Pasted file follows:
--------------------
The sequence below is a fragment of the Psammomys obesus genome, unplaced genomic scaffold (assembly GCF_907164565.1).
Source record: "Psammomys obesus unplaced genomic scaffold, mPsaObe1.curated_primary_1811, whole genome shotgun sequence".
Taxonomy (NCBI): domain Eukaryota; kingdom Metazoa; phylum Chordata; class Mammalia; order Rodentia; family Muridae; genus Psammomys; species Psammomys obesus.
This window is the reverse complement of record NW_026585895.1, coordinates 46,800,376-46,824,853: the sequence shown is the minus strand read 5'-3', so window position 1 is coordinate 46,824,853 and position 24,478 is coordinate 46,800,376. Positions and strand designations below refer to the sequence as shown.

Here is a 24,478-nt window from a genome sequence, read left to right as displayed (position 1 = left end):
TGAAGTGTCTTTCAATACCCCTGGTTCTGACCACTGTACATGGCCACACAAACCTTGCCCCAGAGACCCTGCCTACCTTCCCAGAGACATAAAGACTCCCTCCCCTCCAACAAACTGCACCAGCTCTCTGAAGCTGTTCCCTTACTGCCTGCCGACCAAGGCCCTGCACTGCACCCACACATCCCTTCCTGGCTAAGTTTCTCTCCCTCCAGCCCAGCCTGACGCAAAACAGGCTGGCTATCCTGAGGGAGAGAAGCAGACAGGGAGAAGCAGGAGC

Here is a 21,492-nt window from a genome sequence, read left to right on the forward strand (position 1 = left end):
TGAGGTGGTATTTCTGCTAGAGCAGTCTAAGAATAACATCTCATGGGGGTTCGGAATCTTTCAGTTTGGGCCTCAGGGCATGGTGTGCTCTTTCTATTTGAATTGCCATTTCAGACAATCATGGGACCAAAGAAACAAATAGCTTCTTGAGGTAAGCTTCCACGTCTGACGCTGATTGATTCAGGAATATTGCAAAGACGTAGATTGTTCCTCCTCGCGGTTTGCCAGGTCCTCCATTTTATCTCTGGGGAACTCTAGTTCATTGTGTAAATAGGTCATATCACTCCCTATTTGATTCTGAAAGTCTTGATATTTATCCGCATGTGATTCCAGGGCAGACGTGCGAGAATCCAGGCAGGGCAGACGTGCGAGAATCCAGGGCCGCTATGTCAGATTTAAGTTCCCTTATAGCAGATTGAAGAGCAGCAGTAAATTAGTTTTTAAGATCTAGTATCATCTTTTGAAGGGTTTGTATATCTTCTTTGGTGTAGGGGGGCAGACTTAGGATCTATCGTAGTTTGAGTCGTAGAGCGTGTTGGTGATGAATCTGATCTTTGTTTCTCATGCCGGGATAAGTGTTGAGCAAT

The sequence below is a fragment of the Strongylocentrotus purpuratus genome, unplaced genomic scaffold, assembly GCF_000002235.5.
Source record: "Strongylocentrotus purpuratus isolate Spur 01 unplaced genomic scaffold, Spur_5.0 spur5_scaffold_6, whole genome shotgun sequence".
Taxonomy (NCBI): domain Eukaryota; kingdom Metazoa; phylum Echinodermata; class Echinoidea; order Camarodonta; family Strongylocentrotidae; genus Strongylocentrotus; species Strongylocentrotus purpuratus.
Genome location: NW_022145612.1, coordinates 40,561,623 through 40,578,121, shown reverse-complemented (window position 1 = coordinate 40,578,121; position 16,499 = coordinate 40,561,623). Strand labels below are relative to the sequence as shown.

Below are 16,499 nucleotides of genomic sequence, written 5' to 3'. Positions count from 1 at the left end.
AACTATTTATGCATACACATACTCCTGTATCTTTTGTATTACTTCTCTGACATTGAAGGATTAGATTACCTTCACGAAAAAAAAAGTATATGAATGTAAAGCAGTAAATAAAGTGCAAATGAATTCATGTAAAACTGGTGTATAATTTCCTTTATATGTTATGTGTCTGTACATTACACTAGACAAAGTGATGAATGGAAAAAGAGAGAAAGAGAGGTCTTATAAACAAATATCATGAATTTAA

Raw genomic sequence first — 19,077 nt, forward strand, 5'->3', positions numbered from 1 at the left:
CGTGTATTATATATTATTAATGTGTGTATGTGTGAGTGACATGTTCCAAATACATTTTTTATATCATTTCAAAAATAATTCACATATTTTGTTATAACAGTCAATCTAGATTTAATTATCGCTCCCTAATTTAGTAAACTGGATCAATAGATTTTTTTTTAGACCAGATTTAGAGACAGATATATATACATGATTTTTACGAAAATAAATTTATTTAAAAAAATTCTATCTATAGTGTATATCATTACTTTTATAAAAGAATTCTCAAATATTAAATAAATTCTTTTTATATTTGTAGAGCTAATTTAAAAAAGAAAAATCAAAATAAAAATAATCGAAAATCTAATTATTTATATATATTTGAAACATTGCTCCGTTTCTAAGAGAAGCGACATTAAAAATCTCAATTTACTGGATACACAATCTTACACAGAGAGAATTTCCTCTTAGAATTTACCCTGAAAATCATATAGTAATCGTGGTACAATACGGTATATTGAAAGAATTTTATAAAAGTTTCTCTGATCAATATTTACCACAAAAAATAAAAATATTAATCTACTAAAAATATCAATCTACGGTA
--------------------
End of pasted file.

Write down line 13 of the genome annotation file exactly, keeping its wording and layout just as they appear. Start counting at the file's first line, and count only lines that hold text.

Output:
Below are 16,499 nucleotides of genomic sequence, written 5' to 3'. Positions count from 1 at the left end.